Summer Days, Summer Nights originally went by the title Summertime, as in the song by DJ Jazzy Jeff & the Fresh Prince, which is interesting because that’s exactly the vibe it has – beautiful young people all just hanging and chilling and cooling about, enjoying the heat, soaking up the rays and basking in the hotness of youth.
Maybe the title changed because Ed Burns’s film is set nine years before Jeff Townes and Will Smith had their hit. Maybe the original title makes too ironic the lack of black faces. Who knows? Whatever the reason, here we are on Long Island in 1982 and following a group of six young people – likeable everyman and wannabe writer JJ (Pico Alexander) working his way through the summer to finance his way through college; Debbie (Lindsey Morgan), slightly older, uninhibited, wrestling with the free spirit attitude she’s adopted; Frankie (Anthony Ramos), a diehard romantic nursing a broken heart; Terry (Amadeus), a would-be songwriter; Winky (Rita Volk), whose summer is being ruined by her rich boyfriend’s patent lack of interest; Suzy (Caitlin Stasey), back in town licking her wounds after a failed attempt at escaping its orbit.
They’re all good-looking and dressed almost entirely throughout in beachwear. Writer/director Burns (who also plays JJ’s likeable, wry dad) follows them in guileless fashion through the official summer – the Memorial Day to Labor Day weekends. Relationships and broken relationships, love and lust, swimming and fireworks, hearts poured out, advice given and ignored.
Burns was often referred to as the Irish-Catholic Woody Allen when he started out making New York ensemble movies like 1995’s The Brothers McMullen and 1996’s She’s the One. He’s more in the Richard Linklater territory of Dazed and Confused in Summer Days, Summer Nights and pulls off the feat of having made a film that manages to be engrossing without a whole lot happening. Like Linklater, his artfulness consists in how well he’s hiding his artfulness. This is a film full of people it’s easy to like and whose little dramas mean a lot to us, because they mean a lot to them.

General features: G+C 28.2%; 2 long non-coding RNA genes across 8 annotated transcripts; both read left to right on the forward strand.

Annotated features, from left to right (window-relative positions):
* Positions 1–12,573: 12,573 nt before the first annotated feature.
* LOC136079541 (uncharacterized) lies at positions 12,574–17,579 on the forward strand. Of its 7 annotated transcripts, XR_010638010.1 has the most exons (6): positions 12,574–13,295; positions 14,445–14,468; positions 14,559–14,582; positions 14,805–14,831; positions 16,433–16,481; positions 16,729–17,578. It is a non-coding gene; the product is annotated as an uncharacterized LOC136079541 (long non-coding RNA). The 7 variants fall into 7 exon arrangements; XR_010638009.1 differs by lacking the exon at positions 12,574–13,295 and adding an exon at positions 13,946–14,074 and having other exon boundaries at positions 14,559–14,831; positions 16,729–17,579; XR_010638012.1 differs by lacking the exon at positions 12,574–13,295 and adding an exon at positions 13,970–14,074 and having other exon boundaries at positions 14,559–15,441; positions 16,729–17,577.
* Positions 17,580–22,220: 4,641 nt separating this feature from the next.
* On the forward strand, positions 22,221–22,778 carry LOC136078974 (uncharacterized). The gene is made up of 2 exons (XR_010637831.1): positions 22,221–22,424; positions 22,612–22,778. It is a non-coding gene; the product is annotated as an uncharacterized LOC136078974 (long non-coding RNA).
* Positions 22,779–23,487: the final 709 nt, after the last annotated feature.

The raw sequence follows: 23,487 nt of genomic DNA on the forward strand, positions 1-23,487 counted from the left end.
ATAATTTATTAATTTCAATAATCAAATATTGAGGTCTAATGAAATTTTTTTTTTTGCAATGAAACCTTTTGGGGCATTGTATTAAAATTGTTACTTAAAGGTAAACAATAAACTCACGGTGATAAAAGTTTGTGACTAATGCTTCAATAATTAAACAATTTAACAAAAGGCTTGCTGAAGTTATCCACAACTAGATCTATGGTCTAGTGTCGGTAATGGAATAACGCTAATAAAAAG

Likeable, self-effacing and smart JJ, the writer, is probably modelled on Burns himself, who was also a teenager on Long Island in the 1980s. I suspect Burns shunted the action from the later 1980s, when he was 17/18, to 82 because that was really the last summer when you could make out in the back seat of a car without worrying about Aids. Innocent times, innocent film.
In keeping with that vibe, the soundtrack is full of feelgood summer tunes of the era, starting with Mungo Jerry’s In the Summertime (from 1970, in fact, but as perennial as a Christmas single), and every few minutes up pop The Go-Go’s or The Pretenders, or The Cure from the era of pop-music radio, while on the streets guys are still wearing the Rolling Stones logo on the back of their jackets (non-ironically), girls are in teeny-tiny shorts, a guy in a croptop is sighted and no one giggles.
If it’s daytime, it’s sunny, and Burns’s regular DP William Rexer makes sure we know about it. A couple of emotional bumps excepted, there is no tragedy in Summer Days, Summer Nights, no mystery. It seems so straightforward and straight-up that the temptation is to read it as a spoof. Perhaps it is. But there’s also room for the idea that it’s a fantasy, of life lived in an eternal summertime, when being young and sexy is enough, and who cares what September brings.
A great return to form for Burns, in other words.
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© Steve Morrissey 2021